Forgive the unforgivable

Forgiveness can be seen as a spiritual practice taught by Jesus, Buddha and many other religious teachers. The third edition of Webster’s New International Dictionary defines “forgiveness” as “letting go of feelings of resentment and resentment towards an injustice done.”

This interpretation is well illustrated by the well-known Tibetan saying about two monks who meet each other several years after they were imprisoned and tortured:

Forgiveness is the practice of releasing one’s own negative feelings, finding meaning and learning from worse situations. It is practiced to free oneself from the violence of one’s own anger. Thus, the need for forgiveness exists primarily with the forgiver in order to let go of anger, fear and resentment. Resentment, whether it be rage or a dull sense of injustice, paralyzes emotions, narrows your options, blocks you from a fulfilling and fulfilling life, shifts attention from what really matters to what destroys you. Buddha said: . Jesus said: .

It is always difficult for a person to forgive because the injustice caused to him “casts a veil” on the mind in the form of pain, a sense of loss and misunderstanding. However, these emotions can be worked on. Much more complex consequences are anger, vengeance, hatred, and… an attachment to these emotions that causes a person to identify with them. Such negative identification is static in nature and remains unchanged over time if left untreated. Plunging into such a state, a person becomes a slave to his heavy emotions.

The ability to forgive is one of the intentions with which it is important to go through life. The Bible says: . Remember that each of us must pay attention, first of all, to our own vices, such as greed, hatred, illusions, many of which we are not aware of. Forgiveness can be cultivated through meditation. Some Western Buddhist meditation teachers begin the practice of kindness by mentally asking for forgiveness from all those whom we have offended by word, thought or deed. We then offer our forgiveness to all those who hurt us. Finally, there is self-forgiveness. These phases are repeated several times, after which the practice of kindness itself begins, during which there is a release from reactions that cloud the mind and emotions, as well as blocking the heart.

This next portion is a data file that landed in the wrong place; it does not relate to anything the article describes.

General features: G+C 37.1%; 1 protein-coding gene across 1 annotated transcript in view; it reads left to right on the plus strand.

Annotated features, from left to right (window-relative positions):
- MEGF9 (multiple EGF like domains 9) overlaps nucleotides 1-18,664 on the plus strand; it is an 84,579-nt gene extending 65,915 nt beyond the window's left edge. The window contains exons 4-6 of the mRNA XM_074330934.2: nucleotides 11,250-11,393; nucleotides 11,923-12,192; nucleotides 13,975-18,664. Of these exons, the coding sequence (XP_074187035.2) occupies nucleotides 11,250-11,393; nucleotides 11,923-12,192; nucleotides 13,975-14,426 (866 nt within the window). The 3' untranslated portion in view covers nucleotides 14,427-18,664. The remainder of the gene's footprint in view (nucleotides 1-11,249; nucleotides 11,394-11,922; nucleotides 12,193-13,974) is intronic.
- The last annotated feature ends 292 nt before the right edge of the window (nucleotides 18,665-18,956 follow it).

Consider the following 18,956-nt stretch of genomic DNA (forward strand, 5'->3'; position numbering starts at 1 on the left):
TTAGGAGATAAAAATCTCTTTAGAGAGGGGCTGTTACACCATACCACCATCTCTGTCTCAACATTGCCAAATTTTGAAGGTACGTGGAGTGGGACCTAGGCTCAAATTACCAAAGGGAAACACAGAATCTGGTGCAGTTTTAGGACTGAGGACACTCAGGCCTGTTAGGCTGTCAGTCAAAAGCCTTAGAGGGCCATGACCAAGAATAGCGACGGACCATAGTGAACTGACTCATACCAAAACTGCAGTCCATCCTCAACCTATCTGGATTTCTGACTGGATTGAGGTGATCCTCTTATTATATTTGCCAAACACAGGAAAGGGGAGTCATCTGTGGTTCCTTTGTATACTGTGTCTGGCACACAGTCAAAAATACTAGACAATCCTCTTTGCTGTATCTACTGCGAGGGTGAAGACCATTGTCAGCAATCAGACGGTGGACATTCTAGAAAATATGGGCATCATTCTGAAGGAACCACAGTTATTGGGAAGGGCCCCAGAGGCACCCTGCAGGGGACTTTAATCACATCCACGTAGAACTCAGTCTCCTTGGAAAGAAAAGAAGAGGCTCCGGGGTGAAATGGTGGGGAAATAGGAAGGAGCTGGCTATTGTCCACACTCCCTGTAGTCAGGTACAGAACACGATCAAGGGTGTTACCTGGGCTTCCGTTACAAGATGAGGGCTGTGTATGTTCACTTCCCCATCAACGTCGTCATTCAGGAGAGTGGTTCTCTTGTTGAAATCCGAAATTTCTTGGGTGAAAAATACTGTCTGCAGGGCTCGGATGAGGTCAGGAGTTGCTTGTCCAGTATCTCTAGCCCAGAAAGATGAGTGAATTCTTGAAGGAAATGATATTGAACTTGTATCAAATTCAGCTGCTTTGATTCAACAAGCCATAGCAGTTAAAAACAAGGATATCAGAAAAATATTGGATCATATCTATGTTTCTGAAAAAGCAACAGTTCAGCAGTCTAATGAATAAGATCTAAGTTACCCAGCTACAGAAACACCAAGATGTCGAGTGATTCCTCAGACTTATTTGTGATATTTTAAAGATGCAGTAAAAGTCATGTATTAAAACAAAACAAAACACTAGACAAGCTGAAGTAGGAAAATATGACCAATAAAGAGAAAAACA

Webster’s Dictionary gives another definition of forgiveness: “liberation from the desire for retribution in relation to the offender.” If you continue to have claims against the person who offended you, you are in the role of a victim. It seems logical, but in reality, it is a form of prison self-imprisonment.

A weeping woman comes to the Buddha with a just-dead baby in her arms, begging to bring the child back to life. The Buddha agrees on the condition that the woman bring him a mustard seed from a house that knows no death. A woman desperately rushes from house to house in search of someone who has not met death, but cannot find it. As a result, she has to accept that great loss is part of life.

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